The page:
The ACLU Is Quietly Abandoning Civil Liberties…It’s Not the First Time

Since 1920, the American Civil Liberties Union (ACLU) has generally upheld its mission to “defend and preserve the individual rights and liberties guaranteed to every person in this country by the Constitution and laws of the United States.”

Of all the protections guaranteed in the Constitution, the right to due process is among the most sacred. It is this right that protects each of us from being held legally accountable should we be arbitrarily accused of a crime.

The ACLU has been a consistent advocate for our civil liberties for nearly 100 years, including the right to due process and, thus, the presumption of innocence. But recent statements made by the organization have many concerned that its consistent track record may soon be coming to an end.

The Burden of Proof

Just weeks ago, the Department of Education released its new set of proposed guidelines, instructing schools on how to comply with Title IX of the of the Education Amendments Act of 1972. Title IX has received a lot of attention in the #Metoo era, as it informs colleges and universities how to deal with accusations of sexual assault. It states:

No person in the United States shall, on the basis of sex, be excluded from participation in, be denied the benefits of, or be subjected to discrimination under any education program or activity receiving Federal financial assistance.

While the text itself is rather straightforward, campuses are generally given guidelines that help them enforce the language in Title IX. The last time the guidelines were changed was in 2011 when the Obama Administration lowered the evidentiary standard that was to be used in legal proceedings regarding sexual assault allegations.

In an advisory notice now known as the “Dear Colleague” letter, the standard was lowered to a “preponderance of evidence,” which is the counterpart to “beyond a reasonable doubt.” Where the latter stipulates that there can be no other reasonable explanation than to assume the guilt of the accused, the former sets a much looser standard.

From a legal perspective, this sets a much lower bar for convicting people accused of crimes and misconduct.

To prove someone’s guilt through a preponderance of evidence, the accuser must convince a judge or jury that there is a greater than 50 percent chance that their claims are true. From a legal perspective, this sets a much lower bar for convicting people accused of crimes and misconduct.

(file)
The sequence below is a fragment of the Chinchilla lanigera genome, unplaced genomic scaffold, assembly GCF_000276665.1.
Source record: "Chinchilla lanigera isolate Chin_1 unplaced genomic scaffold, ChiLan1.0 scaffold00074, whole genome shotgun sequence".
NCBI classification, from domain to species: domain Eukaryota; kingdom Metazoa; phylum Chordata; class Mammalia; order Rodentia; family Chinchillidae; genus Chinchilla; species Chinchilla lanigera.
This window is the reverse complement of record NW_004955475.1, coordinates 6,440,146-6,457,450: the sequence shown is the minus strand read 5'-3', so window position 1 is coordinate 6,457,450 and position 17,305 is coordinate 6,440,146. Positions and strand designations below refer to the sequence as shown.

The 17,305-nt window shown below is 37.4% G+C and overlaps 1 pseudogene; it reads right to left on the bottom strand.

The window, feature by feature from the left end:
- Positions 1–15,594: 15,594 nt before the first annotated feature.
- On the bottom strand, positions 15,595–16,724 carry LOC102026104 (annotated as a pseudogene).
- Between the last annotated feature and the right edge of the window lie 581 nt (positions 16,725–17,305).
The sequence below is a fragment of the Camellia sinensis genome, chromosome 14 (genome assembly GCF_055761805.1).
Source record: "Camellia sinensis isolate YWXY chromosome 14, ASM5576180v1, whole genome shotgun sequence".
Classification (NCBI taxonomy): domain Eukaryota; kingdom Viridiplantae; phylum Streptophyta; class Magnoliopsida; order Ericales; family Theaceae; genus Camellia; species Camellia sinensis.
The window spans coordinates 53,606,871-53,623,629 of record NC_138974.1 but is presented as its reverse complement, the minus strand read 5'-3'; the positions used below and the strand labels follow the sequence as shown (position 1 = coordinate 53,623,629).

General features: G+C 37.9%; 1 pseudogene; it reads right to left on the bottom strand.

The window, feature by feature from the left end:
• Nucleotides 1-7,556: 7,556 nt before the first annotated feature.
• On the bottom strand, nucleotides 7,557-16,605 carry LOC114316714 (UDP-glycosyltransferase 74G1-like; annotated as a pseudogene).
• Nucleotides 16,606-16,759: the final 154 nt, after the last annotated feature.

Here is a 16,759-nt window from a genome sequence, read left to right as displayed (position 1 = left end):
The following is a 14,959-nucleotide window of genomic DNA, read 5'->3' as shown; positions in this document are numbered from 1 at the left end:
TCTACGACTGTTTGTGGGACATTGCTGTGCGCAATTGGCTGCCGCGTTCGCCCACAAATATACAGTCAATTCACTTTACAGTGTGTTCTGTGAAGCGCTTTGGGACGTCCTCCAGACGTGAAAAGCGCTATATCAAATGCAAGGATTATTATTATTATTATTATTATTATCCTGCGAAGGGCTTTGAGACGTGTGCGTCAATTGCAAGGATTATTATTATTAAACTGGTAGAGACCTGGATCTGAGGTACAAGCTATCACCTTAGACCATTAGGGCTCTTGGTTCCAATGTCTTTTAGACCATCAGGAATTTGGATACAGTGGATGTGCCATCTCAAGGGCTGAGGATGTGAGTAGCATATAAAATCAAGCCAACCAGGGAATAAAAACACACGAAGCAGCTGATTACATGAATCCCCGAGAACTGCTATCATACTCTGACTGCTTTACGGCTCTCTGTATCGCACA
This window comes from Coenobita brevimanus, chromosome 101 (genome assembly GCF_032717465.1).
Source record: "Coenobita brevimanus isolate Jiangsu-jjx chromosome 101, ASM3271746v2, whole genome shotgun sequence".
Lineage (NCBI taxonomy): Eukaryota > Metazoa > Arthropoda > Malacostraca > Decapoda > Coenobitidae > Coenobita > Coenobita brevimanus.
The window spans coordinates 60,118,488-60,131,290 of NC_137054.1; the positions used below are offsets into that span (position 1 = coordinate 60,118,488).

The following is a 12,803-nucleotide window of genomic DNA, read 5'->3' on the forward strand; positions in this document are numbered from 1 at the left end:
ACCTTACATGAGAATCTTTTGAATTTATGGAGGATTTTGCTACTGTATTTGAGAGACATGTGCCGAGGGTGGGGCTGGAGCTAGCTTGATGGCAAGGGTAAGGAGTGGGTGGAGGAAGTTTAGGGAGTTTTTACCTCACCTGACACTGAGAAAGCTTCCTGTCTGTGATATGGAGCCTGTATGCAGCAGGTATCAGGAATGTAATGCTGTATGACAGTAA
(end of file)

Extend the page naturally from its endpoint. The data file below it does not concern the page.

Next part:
The Obama-era guidelines also instructed campuses to prohibit any cross-examinations of the accuser in order to avoid causing any further trauma. However, while this gave stronger protections to the accuser, it downplayed the importance of due process for the accused—who stand to lose a great deal even if the allegations turn out to be false.

Under the Department of Education’s new proposed guidelines, the preponderance of evidence standard can still be used. But if the new proposed guidelines are adopted, campuses are also free to use the stricter standard of “clear and convincing evidence,” which is one step below beyond a reasonable doubt. Clear and convincing proof means that the evidence provided by the accuser has a higher probability of being true than it does of being false. The new rules would also mandate that the accuser be subject to cross-examination.

As The New York Times reports:

Under the new rules, schools would be required to hold live hearings and would no longer rely on a so-called single-investigator model. Accusers and students accused of sexual assault must be allowed to cross-examine each other through an adviser or lawyer. The rules require that the live hearings be conducted by a neutral decision maker and conducted with a presumption of innocence. Both parties would have equal access to all the evidence that school investigators use to determine facts of the case, and a chance to appeal decisions.

Historically, the ACLU has promoted legal protections that require the state to prove beyond a reasonable doubt that an accused person is guilty of a crime. But when it comes to accusing someone of sexual assault on campus, the ACLU appears poised to abandon this principle.

The End of An Era

Shortly after the new guidelines were revealed, the ACLU tweeted:

Today Secretary DeVos proposed a rule that would tip the scales against those who raise their voices. The proposed rule would make schools less safe for survivors of sexual assault and harassment when there is already alarmingly high rates of campus sexual assaults and harassment that go unreported. It promotes an unfair process, inappropriately favoring the accused and letting schools ignore their responsibility under Title IX to respond promptly and fairly to complaints of sexual violence. We will continue to support survivors.

The tweet was later backed up with a blog post from the organization in which it avoided using the term “due process” and instead claimed to be defending “fair process”:

The ACLU is equally committed to ensuring students can learn in environments free from sexual harassment and violence and to guaranteeing fair process for both respondents and complainants.